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Naruwan Taiko
Naruwan Taiko


Internationally popular, Taiko drumming is a relatively new performance tradition that employs traditional Japanese instruments in new and dramatic ways. Jazz drummer Daihachi Oguchi is credited with creating Kumi-daiko style of Taiko in 1951. The sound is exuberantly loud with complex rhythms and dramatic choreographed moves by performers which meld music with angular and precision movement (amplified in effect by black headbands), evoking a martial arts esthetic.

Taiko: an Emerging Tradition

Taiko is used to describe the music made with Japanese drums known as Taiko. In Japanese, the word Taiko is used to describe any sort of percussion instrument that is most precisely "wide", because Taiko literally translates into "wide or fat drum". What most people in America refer to as Taiko is actually a relatively new art form known as Kumi-daiko, which is a performance consisting of multiple Taiko drums.

The use of Taiko drums in Japan dates back further than 1,400 years and its origins are most likely rooted in Chinese and Korean traditions. The exact history of Taiko drumming in Japan is unknown, but the oldest evidence of Taiko in Japan is a clay figure, dating back to the 6th or 7th century, that is shown beating a Taiko drum.

Taiko was originally used for various reasons. From the Heian era until the 14th century, Taiko was used on battlefields to intimidate enemies, as well as to give commands, motivate, and coordinate soldiers by setting a marching pace. It was also used off the battlefield; in the Edo period, Taiko drums were used for signals such as hunters beginning their hunt, fire alarms, sumo announcements, and storm warnings. Japanese people also felt that the drum had spiritual powers, calling the Taiko sound the voice of Buddha and using the drums to call to the gods during harvest time.

As Buddhism and Shinto beliefs became more prevalent, only holy men were allowed to play the Taiko drums for ceremonious reasons and occasions, and practices like these still continue today. In Japanese history, Taiko drums were played singularly and only with permission of priests. Indeed even in artistic uses of the Taiko, as in accompanying Japanese theater arts like Noh or Kabuki, the Taiko drum was played singularly. The modern group Taiko ensembles, which many people associate Taiko with today, is known as Kumi-daiko and came later in history.

Daihachi Oguchi is credited with creating the Kumi-daiko style of Taiko in 1951 post-WWII Japan. Having a background in Jazz music, Oguchi found a traditional Taiko composition and decided to rearrange it, breaking away from many Taiko traditions by using multiple Taiko drums that had different sounds and multiple, simple rhythms, and were played by non-professional musicians. The new composition was played for the Osuwa Shrine, and Oguchi's style of Taiko quickly became popular in Japan and then around the world. This style of Taiko is still very popular today and Westerners typically associate it with the sounds and performances of Taiko drumming.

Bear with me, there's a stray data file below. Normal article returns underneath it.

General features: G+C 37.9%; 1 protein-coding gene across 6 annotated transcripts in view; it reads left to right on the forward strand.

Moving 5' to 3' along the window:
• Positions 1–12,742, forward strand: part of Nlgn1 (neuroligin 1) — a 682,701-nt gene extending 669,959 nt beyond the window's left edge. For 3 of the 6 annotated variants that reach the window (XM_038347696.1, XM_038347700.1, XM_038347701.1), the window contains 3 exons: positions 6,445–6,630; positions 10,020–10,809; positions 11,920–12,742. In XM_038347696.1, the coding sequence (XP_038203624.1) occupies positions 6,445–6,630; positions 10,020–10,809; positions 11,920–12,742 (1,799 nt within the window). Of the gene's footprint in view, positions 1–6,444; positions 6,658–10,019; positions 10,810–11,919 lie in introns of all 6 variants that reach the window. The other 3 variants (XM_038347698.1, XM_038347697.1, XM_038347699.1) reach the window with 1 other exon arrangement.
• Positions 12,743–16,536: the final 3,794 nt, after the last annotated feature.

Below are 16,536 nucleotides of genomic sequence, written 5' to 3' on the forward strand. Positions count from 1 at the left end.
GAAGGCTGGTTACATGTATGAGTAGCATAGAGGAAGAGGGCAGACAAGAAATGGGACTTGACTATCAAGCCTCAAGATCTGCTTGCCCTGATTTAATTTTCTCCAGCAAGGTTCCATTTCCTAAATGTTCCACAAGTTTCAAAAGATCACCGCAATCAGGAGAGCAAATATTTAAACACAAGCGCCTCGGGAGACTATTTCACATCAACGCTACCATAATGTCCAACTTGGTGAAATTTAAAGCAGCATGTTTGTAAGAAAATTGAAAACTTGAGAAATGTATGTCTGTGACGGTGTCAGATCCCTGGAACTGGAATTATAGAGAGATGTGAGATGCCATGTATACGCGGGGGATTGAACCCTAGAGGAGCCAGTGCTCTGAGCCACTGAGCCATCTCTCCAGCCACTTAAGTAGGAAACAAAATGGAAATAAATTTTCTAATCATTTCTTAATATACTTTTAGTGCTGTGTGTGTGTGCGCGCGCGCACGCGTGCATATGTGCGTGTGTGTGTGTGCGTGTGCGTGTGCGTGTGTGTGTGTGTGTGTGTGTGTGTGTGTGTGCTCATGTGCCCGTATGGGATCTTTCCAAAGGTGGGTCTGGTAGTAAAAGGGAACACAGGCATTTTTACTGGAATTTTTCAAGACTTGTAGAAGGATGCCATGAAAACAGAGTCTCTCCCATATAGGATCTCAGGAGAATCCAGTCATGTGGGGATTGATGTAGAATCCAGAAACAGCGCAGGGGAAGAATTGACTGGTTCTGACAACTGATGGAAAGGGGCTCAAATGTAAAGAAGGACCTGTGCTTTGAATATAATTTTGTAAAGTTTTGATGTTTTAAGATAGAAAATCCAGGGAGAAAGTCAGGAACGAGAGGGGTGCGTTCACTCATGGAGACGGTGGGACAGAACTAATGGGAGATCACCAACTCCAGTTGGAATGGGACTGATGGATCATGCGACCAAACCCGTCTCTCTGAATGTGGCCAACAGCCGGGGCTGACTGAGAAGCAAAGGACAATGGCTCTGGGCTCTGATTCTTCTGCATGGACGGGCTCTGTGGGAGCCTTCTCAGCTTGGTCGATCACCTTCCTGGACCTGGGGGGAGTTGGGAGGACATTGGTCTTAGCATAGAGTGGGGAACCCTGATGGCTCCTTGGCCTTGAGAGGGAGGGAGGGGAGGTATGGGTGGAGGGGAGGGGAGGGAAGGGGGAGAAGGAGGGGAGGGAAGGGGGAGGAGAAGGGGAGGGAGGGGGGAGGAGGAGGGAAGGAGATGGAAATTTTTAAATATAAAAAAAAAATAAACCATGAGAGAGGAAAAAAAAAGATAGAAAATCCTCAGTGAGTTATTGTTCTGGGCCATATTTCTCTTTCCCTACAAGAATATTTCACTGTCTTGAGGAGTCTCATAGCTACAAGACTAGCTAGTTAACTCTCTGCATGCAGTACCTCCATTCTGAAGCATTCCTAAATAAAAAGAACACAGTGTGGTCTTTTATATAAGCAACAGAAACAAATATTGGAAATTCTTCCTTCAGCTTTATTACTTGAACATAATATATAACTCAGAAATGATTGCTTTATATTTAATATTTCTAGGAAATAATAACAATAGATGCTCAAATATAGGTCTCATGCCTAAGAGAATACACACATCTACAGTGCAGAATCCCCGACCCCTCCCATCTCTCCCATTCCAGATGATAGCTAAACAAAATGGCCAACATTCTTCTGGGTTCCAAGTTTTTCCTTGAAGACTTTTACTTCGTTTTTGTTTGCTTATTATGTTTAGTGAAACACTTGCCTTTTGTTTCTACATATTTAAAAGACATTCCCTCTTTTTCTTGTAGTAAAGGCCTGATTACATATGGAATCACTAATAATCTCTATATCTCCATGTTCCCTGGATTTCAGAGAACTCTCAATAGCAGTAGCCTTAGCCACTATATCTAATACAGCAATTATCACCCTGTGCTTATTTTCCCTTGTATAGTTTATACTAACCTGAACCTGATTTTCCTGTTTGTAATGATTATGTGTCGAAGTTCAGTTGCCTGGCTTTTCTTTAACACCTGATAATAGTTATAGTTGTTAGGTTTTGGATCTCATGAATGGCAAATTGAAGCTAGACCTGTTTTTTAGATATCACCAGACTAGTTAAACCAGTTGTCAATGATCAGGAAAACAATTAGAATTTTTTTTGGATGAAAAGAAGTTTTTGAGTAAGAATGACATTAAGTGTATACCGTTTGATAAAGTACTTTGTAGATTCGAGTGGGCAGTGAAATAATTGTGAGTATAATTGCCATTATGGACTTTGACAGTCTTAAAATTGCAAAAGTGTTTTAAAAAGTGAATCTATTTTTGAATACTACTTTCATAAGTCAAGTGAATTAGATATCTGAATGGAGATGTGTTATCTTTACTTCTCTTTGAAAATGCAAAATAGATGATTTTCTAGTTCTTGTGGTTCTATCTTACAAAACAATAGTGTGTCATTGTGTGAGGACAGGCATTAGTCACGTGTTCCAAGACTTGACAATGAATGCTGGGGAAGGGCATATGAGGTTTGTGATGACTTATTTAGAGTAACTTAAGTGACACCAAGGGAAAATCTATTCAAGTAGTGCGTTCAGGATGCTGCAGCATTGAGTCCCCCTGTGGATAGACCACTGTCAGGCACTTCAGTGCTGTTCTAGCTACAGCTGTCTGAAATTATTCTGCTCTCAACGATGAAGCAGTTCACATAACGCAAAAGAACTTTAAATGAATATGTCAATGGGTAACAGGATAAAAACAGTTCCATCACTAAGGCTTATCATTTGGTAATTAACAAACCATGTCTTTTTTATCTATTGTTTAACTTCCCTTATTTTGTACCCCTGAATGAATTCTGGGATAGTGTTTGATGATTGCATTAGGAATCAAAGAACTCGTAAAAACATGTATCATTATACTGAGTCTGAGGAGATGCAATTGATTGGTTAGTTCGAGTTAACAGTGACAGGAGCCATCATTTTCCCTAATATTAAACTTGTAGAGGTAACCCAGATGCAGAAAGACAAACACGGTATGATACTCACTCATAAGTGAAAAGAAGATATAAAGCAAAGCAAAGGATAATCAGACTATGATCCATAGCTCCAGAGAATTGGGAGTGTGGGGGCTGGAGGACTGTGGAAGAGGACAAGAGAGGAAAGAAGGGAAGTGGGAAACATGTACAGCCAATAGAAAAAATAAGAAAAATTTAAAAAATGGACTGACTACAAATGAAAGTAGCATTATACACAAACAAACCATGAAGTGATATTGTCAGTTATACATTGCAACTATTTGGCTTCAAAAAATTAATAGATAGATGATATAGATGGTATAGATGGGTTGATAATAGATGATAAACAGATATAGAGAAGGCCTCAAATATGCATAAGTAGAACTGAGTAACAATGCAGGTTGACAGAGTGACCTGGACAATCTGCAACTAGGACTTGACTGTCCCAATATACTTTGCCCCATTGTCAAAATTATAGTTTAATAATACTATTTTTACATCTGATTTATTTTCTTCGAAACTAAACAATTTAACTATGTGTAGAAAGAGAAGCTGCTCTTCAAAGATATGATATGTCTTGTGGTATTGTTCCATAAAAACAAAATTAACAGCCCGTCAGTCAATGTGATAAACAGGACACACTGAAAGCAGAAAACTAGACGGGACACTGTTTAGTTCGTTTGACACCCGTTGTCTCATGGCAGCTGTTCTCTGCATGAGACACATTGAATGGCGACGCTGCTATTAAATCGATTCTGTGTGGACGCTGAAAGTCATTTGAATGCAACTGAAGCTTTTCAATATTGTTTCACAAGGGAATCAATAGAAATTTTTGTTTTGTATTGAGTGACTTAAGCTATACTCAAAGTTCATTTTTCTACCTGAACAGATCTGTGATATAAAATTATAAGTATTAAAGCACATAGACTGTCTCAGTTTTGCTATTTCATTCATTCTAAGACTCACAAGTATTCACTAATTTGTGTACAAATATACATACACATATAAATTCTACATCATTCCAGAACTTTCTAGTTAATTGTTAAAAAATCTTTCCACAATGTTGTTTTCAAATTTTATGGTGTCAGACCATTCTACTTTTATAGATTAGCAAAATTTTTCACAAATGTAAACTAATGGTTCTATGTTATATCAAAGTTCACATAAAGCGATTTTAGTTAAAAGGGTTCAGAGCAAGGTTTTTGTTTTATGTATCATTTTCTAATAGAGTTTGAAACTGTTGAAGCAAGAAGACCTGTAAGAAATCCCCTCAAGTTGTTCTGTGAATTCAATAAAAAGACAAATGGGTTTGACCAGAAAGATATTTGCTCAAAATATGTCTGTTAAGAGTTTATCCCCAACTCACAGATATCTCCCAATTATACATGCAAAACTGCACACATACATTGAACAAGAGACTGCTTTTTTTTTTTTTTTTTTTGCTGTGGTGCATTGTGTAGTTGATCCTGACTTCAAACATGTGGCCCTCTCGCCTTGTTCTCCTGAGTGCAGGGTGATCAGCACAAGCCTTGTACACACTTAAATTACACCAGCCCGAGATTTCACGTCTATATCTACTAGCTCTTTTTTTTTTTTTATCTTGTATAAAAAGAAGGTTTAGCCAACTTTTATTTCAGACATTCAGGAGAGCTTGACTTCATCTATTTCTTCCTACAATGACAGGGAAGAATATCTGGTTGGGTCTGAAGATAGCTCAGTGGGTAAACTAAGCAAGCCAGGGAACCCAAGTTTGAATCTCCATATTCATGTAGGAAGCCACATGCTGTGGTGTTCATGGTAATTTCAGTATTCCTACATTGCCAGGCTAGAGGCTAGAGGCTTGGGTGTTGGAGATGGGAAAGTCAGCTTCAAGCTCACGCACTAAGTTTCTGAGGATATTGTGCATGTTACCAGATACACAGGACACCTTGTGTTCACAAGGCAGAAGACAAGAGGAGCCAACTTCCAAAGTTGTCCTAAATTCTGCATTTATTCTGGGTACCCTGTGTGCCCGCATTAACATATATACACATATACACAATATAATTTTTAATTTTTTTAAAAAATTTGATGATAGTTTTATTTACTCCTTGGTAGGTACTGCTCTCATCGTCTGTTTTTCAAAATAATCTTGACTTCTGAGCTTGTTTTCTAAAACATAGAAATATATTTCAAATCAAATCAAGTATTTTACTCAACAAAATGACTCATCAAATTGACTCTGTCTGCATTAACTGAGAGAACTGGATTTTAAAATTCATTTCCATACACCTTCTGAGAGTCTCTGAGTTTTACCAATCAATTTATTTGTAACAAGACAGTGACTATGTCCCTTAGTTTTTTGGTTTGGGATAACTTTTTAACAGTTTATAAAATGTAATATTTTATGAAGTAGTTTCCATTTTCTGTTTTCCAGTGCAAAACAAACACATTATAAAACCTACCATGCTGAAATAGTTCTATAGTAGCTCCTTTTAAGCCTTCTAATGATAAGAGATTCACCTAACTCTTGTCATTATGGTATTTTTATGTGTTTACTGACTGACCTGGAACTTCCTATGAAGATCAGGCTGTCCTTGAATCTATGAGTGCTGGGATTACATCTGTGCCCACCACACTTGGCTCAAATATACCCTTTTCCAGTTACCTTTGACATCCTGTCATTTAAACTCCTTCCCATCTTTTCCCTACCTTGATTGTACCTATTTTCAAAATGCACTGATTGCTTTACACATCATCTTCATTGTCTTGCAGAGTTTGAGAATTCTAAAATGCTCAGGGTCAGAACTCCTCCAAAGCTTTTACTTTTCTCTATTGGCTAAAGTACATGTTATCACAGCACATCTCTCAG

Taiko Instruments

Taiko Instruments Naruwan
Taiko are considered sacred instruments that are created from the earth. Daiko is the word for taiko drums when used in a compound word. There are two types of taiko drums that have many varieties: byou-daiko (drums are carved from a single log, with heads stretched and tacked to the body, and thus cannot be tuned) and shime-daiko (drums with two heads that are sewn over steel rings and laced to the body with a rope or cord. A second rope is wound around the laces of the head ropes, and the drum can be tuned by adjusting the second rope.) In taiko groups, the shime is often used to keep the basic rhythm and establish time, but it can be a solo instrument as well.

Bachi - As a general rule, taiko drums are struck with sticks called bachi. Bachi come in many shapes and sizes and are made from many different types of material.

Types of Byou-daiko:

Nagado-daiko - This is the most common taiko drum used in Kumi-daiko. They are often called Miya-daiko. They have a characteristically deep and reverberating sound. These drums come in different sizes: ko-daiko (roughly 1 to 1.5 feet in diameter), chu-daiko (roughly 1.6 to 2.8 feet in diameter), and odaiko (from 2.9 to 6 feet or more in diameter).

Odaiko - The biggest of the Nagado-daiko, these drums are played horizontally on stands, often by two people at once. Odaiko can sometimes reach huge proportions and weigh over 3 tons, although these drums are used more for temples than for Kumi-daiko.

Hira-daiko - It tends to be a small drum but can reach odaiko proportions. It is popular for taiko groups to buy a very large sized hira-daiko for less than a nagado-daiko drum of the same size. They have a deep sound much like the nagado-daiko, but because of the slimmer body, the sound diminishes much faster.

Types of Shime-daiko:

Wadaiko - These drums are used for classical Japanese music. They have relatively lightweight bodies and thin heads, often with thin patches of deer skin in the middle of the heads.

Tsukeshime-daiko - These drums are used for folk music and Kumi-daiko. They are much heavier and thicker type of wadaiko, and can be tuned to a very high pitch.

Oke-daiko - They are carved from multiple pieces that are fit together. Also, they are larger than nagado-daiko - often 6 feet long with a 3 foot diameter. Like odaiko, oke-daiko are played horizontally on a stand. Short-bodied styles of oke-daiko are becoming popular. They are usually played using slat-like bamboo bachi causing the drum to produce a loud, flat sound.

By Ian Williams
Photos by Berwyn Husmann
Group Pictured: Naruwan Taiko